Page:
Stemming the latest epidemic.
—by Charlotte Bell
We’ve all seen it. Chances are if you have a smart phone you’ve done it, maybe a whole lot. That is, you bend your head forward to text, surf, shop, socialize, whatever, on your smart phone.
Other than the possibility of running into things while you simultaneously walk and stare at your phone, or the possibility of causing a car accident, it doesn’t seem to be too dangerous, right? Think again. The simple act of staring at your phone is probably contributing to present or future neck problems.
In fact, Text Neck is a bona fide syndrome. Google it. Articles from WebMD and The Washington Post can give you more details.
When your spine is in a neutral position with your head resting atop your neck, your head weighs 10-12 pounds. Our spines are designed to bear this weight, no problem. For every 10 degrees you flex your neck forward, your head exerts more weight on your neck. At a 60-degree angle, the farthest your neck can flex forward, your head exerts 60 pounds of force on the cervical spine. The effect of the constant weight on the delicate cervical vertebrae can, over time, reverse the curve or your cervical spine, causing pain and disc dysfunction.
In addition, most people hunch their shoulders forward while they’re looking at their phones. This increases the kyphosis (convex curve) in your thoracic spine, increasing the possibility of developing a slumped posture, which will aggravate your neck problems even further. In addition, habitual hunching cuts off your access to the upper lobes of your lungs and can decrease your lung capacity up to 30%.
Yoga has a remedy!
Mobilizing your thoracic spine in directions other than flexion (bending forward) can help alleviate text neck. The thoracic spine’s facet joints (the joints that connect the vertebrae with each other) are designed to allow easy flexion, rotation and lateral bending. The thoracic spine is designed for only a minimal degree of extension (back bending).
For your anti-Text Neck practice, I’d suggest beginning with some twists and lateral bends since they are easy ways to mobilize your thoracic spine and therefore, your cervical spine. This will make whatever degree of back bending is possible for you much easier.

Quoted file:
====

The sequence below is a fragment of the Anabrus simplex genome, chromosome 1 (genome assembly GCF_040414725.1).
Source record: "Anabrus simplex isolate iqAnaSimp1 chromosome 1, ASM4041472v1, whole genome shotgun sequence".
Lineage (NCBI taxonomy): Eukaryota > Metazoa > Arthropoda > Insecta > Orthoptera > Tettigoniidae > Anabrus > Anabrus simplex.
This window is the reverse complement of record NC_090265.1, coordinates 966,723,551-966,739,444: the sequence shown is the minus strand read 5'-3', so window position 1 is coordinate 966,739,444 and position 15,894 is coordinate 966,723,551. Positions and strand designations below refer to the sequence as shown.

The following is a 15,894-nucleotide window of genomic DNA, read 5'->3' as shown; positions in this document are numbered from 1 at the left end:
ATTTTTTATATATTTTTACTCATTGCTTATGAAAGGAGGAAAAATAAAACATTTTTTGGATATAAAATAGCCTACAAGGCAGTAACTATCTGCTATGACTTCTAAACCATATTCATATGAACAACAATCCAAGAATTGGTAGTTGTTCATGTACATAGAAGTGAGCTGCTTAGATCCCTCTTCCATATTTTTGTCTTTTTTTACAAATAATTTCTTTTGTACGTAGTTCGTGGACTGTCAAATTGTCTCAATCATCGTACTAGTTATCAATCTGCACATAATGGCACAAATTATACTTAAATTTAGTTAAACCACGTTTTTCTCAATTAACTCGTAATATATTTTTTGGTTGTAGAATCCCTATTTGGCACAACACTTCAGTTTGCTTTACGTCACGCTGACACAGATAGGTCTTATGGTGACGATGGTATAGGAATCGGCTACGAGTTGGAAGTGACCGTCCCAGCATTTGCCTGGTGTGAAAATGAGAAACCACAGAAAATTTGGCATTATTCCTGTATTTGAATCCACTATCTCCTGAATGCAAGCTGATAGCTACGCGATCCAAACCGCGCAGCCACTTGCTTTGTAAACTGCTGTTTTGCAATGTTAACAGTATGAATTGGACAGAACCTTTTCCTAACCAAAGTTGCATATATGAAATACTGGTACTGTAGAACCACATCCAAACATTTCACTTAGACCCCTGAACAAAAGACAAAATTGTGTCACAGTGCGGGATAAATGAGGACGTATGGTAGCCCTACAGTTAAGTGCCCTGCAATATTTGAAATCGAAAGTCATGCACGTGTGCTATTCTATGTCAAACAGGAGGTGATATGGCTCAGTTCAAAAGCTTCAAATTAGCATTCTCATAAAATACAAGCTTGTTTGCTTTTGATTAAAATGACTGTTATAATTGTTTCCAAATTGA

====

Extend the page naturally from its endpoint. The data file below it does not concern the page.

Many yoga poses can help reverse the effects of Text Neck; I’ll share three of my favorites:
Lateral: Talasana (Palm Tree Pose)
Stand with your feet hips-width apart. Raise your arms toward the sky. Grab your right wrist with your left hand and stretch to the left. Move around if you like. Breathe and relax. Switch sides. This is a great pose to do periodically when you’re sitting at a computer for long stretches.
Twist: Jathara Parivartanasana (Revolved Belly Pose)
Start lying on a yoga mat or blanket. Draw your knees gently into your chest so that your lumbar spine is still curving away from the floor. Release your legs to the right side. Rest your legs and feet on the floor. Breathe and relax. The twist the other direction.
Backbend: Matsyasana with Blocks (Supported Fish Pose)
Line up two yoga blocks on a mat. Sit in front of your blocks so that when you lie back, the block closest to you is somewhere toward the bottom of your rib cage. Feel free to scoot away from the blocks if you feel the edge of the block digging into your back, so that the edge of the block is higher up on your spine. You can also place a blanket over the edge to soften it. If your head is tilting back (with your chin higher than your forehead), place another folded blanket under your head. Relax and enjoy. Breathe deeply. Stay for a few minutes.
Charlotte Bell has been practicing yoga since 1982. She is the author of several yoga-related books and founder of Mindful Yoga Collective in Salt Lake City. CharlotteBellYoga.com.